Psychological Self-Help

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False conclusions
More reasonable idea
I forgot the assignment, I'm
A mistake, I'll not do that again.
John snubbed me, nobody likes
I'd better talk to John; others like
me because I'm so good to them.
It's terrible if I can't be an MD.
What a downer. What is my next
I'm a nerd, always will be.
I need some better social skills.
I failed once, I'll always fail.
I'll learn and practice more next
The teacher is mad because I
to do the paper. (personalization)
Half the class is doing poorly, not
just me.
After my accident, they'll never
trust me. 
(over reaction)
One mistake doesn't destroy trust.
If some relatively minor event (not like death or divorce) has
gotten us down--and we have stayed down too long--we must
examine our conclusions about that event. Remember that depressed
people demand too much sometimes, get obsessed with a loss, blame
themselves (no benefit of the doubt), let events get them down, and
don't think they can do anything about the depression. That is the
nature of depression and low self-esteem. They see no silver lining, no
light at the end of the tunnel, no opportunity for growth in this crisis.
They aren't thinking rationally (see cause #7 above).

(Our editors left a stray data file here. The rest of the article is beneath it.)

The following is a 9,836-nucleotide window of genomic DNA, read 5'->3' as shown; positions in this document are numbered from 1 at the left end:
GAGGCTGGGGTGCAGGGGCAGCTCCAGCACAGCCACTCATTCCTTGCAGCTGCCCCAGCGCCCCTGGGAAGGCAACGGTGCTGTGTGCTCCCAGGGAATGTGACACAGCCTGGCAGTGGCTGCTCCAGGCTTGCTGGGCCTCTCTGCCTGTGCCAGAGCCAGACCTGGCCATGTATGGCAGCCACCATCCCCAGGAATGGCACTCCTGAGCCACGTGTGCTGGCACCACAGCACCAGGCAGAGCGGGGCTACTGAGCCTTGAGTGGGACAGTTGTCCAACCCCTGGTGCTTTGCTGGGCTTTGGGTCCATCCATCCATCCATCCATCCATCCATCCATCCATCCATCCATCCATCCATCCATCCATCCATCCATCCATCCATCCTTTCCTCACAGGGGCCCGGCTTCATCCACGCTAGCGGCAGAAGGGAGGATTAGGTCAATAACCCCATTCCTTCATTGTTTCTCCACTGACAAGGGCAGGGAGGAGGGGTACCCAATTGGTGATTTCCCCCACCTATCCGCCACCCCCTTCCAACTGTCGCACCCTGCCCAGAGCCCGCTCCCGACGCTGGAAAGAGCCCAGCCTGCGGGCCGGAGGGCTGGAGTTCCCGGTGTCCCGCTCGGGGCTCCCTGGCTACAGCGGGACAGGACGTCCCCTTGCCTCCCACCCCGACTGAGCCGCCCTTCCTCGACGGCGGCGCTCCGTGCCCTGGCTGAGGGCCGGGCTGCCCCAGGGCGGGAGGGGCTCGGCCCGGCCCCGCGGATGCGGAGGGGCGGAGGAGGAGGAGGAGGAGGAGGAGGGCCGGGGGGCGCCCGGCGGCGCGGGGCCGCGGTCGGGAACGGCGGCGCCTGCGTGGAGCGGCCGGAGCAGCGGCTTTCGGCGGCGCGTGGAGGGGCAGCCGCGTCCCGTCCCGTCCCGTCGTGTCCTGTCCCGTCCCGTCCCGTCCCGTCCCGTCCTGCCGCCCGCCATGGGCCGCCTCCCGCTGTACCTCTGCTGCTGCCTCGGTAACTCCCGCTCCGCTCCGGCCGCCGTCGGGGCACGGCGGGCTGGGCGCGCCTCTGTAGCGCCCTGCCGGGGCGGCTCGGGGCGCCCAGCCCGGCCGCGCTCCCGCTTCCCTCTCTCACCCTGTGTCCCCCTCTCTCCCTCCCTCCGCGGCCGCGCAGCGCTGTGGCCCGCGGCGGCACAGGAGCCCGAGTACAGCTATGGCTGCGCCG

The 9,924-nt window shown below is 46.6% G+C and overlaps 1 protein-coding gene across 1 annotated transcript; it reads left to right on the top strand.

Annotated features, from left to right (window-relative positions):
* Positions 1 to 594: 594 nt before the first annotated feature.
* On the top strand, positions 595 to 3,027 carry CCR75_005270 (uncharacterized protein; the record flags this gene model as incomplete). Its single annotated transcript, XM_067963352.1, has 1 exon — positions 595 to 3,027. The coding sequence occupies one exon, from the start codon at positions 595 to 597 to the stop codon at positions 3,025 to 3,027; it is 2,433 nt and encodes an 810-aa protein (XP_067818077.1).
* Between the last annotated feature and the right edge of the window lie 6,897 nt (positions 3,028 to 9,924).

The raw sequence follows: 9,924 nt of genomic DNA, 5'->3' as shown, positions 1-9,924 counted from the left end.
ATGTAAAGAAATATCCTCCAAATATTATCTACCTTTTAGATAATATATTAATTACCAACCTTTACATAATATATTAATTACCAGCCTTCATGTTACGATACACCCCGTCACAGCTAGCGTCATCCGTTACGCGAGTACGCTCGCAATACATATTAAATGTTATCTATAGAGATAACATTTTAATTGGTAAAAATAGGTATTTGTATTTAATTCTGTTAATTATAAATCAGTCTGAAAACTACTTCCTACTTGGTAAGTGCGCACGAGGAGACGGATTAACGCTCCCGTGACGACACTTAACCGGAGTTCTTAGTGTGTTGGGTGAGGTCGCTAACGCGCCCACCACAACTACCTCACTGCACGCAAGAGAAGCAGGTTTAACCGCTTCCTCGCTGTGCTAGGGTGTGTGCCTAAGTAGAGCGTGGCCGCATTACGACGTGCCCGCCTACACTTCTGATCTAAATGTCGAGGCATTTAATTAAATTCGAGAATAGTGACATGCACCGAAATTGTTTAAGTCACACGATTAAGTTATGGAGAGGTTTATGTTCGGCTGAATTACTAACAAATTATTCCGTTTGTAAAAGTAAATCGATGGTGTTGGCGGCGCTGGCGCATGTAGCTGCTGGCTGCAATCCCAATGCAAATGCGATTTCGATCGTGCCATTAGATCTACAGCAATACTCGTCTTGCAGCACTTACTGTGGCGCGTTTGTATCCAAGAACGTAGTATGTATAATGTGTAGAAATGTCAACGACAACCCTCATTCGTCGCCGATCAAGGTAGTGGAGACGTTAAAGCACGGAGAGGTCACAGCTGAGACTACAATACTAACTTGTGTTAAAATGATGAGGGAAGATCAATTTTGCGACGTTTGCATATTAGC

Avoid assuming responsibility for bad events and feeling
guilt on and on. Recognize that it is unreasonable to assume that you
are responsible for just the bad things in your life and not the good.
Try to reduce your focus on your faults that may or may not have
caused some loss in the past; instead, focus on your strengths that
could improve your future. Likewise, guard against dwelling on and re-
living the bad events and overlooking the good. Refer to #4 above.
Flanigan (1996) offers advice about putting the past behind us and
find self-forgiveness. 
Unlike Seligman's dogs, challenge your assumptions that you
are helpless. Acquire Learned Optimism and the courage to "give it a
try," and you are on your way to success, more friends, less
depression, and better health (Seligman, 1991). In all the specific
actions for coping with depression, optimism is important: to some
degree, the effectiveness of all anti-depression methods is a function
of how much the user believes in the methods (Kirsch, Mearns, &
Catanzaro, 1990). 
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